Supreme Court nominee Ketanji Brown Jackson speaks about faith
Immediately after President Joe Biden introduced Judge Ketanji Brown Jackson as his nominee to the US Supreme Court on February 25, the federal appeals court judge stepped up to the podium and appealed to the divine.
“I must begin these very brief remarks by thanking God for delivering me to this point in my professional journey,” she said. “My life has been blessed beyond measure, and I do know that one can only come this far by faith.”
Jackson’s words marked the beginning of what promises to be a historic confirmation process: if confirmed by the US Senate, Jackson, 51, who currently serves on the DC Court of Appeals, would be the first Black woman to serve on the Supreme Court.
“If I’m fortunate enough to be confirmed as the next associate justice of the Supreme Court of the United States, I can only hope that my life and career, my love of this country and the Constitution, and my commitment to upholding the rule of law and the sacred principles upon which this great nation was founded, will inspire future generations of Americans,” she said.
If confirmed, Jackson would also be the first federal public defender on the Supreme Court and would bring the total number of women serving on the bench to four—the most in US history.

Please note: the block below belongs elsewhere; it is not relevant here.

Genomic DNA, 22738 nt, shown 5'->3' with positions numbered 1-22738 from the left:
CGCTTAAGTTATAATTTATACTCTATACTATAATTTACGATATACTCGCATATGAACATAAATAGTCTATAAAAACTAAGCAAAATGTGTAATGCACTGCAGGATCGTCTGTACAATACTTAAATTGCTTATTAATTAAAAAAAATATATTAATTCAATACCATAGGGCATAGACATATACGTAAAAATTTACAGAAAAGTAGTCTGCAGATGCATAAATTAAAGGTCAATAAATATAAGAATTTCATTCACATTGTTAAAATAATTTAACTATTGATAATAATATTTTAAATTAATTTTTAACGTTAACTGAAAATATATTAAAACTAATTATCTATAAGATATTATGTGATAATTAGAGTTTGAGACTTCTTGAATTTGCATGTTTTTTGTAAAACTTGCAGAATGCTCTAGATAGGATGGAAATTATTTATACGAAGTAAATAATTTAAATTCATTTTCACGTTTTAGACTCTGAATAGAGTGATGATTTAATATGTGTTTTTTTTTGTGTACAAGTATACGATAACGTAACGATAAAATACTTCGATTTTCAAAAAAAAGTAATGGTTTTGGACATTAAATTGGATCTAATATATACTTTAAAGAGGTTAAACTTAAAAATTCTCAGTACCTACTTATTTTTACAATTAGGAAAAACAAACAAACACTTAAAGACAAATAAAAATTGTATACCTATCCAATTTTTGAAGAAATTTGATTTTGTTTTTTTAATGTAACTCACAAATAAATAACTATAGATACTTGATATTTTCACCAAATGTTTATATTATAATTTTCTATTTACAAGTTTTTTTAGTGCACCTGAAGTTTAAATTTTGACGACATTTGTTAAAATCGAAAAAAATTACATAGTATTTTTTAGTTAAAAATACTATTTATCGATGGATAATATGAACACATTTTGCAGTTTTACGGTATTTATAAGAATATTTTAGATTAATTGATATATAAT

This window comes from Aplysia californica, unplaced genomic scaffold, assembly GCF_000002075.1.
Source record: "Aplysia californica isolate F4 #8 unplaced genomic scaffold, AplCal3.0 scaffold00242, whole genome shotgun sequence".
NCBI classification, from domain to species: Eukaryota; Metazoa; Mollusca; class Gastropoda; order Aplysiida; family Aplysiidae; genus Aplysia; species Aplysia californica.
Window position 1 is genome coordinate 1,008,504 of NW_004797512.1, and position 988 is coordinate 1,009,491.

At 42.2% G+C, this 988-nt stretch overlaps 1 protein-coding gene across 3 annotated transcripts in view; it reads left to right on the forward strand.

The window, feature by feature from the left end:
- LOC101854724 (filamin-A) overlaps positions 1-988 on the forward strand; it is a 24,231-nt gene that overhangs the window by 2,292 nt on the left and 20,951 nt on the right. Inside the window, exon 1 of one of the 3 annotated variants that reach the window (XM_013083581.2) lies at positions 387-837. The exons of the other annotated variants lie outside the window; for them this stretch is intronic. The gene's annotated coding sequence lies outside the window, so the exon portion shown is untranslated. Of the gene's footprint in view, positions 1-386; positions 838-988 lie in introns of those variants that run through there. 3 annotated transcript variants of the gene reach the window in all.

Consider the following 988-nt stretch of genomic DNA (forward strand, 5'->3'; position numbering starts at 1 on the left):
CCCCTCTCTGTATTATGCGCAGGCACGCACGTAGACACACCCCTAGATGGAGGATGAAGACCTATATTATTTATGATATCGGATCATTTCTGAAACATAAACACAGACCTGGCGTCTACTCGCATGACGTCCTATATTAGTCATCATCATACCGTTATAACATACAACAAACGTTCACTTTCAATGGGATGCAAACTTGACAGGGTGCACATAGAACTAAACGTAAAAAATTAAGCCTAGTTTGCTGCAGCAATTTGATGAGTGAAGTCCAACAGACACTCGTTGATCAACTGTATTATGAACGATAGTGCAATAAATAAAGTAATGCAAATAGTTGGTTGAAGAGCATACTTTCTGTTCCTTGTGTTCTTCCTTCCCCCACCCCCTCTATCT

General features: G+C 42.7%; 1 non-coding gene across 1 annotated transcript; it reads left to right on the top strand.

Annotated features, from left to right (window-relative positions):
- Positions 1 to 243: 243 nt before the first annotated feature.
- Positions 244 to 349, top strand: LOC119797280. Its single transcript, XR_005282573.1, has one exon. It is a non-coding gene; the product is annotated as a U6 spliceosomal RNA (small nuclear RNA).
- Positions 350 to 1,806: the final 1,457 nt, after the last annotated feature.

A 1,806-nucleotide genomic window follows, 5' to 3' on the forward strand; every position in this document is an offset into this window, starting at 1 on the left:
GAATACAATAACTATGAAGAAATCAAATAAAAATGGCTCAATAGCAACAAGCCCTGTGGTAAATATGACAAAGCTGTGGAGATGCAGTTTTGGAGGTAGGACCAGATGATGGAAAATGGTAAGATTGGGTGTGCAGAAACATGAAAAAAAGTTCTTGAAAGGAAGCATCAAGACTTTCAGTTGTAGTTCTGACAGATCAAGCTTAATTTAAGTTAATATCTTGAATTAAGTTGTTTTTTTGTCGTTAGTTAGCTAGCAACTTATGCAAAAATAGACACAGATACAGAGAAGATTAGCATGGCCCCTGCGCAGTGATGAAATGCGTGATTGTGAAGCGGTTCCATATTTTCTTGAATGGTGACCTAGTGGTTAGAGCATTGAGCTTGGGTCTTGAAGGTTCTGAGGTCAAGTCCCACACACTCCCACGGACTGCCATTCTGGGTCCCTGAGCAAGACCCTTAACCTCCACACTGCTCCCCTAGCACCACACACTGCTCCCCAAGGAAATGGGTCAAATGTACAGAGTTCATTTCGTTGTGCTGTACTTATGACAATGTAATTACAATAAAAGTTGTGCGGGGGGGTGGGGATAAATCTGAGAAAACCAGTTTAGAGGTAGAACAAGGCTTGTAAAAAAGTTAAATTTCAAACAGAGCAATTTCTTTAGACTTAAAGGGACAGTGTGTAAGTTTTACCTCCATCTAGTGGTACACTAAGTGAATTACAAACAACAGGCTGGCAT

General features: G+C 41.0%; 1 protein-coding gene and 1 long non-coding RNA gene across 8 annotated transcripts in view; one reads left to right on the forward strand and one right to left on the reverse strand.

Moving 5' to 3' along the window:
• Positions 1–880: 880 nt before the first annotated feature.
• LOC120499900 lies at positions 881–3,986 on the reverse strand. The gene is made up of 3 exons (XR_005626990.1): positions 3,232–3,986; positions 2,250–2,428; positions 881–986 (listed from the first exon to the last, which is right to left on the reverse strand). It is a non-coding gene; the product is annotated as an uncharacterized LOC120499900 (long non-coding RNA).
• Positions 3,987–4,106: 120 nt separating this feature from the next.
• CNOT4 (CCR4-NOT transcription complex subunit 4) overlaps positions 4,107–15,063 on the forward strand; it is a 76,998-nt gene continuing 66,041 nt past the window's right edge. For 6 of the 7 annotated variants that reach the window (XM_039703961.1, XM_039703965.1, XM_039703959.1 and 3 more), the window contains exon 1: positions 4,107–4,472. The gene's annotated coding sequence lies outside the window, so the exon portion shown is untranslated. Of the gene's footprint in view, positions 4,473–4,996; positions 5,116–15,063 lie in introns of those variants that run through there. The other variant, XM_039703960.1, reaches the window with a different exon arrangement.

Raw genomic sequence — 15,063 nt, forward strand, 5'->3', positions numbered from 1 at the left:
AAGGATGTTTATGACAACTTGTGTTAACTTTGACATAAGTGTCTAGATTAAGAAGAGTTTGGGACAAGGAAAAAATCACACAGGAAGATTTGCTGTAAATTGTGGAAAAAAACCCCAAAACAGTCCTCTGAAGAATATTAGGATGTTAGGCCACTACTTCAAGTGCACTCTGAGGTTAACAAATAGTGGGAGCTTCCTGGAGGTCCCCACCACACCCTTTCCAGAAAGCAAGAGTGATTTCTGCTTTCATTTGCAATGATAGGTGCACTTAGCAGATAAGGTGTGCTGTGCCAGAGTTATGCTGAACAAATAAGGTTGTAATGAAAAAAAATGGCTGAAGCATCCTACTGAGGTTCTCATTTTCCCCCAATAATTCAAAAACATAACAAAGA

Jackson did not mention a specific faith tradition in her remarks, so it was not immediately clear whether she would alter the religious makeup of the Supreme Court, which currently consists primarily of Catholic and Jewish justices. (Justice Neil Gorsuch was raised Catholic but attended an Episcopal Church in Colorado.)
Religion has been a point of interest in recent Supreme Court nomination battles, particularly the debate over Justice Amy Coney Barrett. When she was nominated by former president Donald Trump in 2020, many observers questioned whether her conservative brand of Catholic faith would influence how she approached issues such as abortion.
Although Jackson reportedly has not ruled on a case narrowly focused on abortion, her appointment nonetheless drew attention of groups concerned about the issue.
Jamie L. Manson, president of Catholics for Choice, which advocates for abortion rights, praised Jackson and made mention of Jackson’s April 2021 Senate confirmation hearing to serve on the US Court of Appeals. Manson said Jackson expressed “a clear and firm commitment to the principle that true religious liberty involves both freedom of and freedom from religion.”
During that hearing, Sen. John Hawley (R., Mo.) noted Jackson had served on the board of Montrose Christian School. The Maryland school, which has since been closed, operated under a statement of faith that declared “we should speak on behalf of the unborn and contend for the sanctity of all human life from conception to natural death” and outlined a belief that marriage exists only between a man and a woman.
In responding to Hawley, who said he agreed with the statements, Jackson distanced herself from the school’s beliefs. She said she did not “necessarily agree with all of the statements” and was not previously aware of their existence.
She went on to express support for religious liberty, describing it as a “foundational tenet of our entire government.” —Religion News Service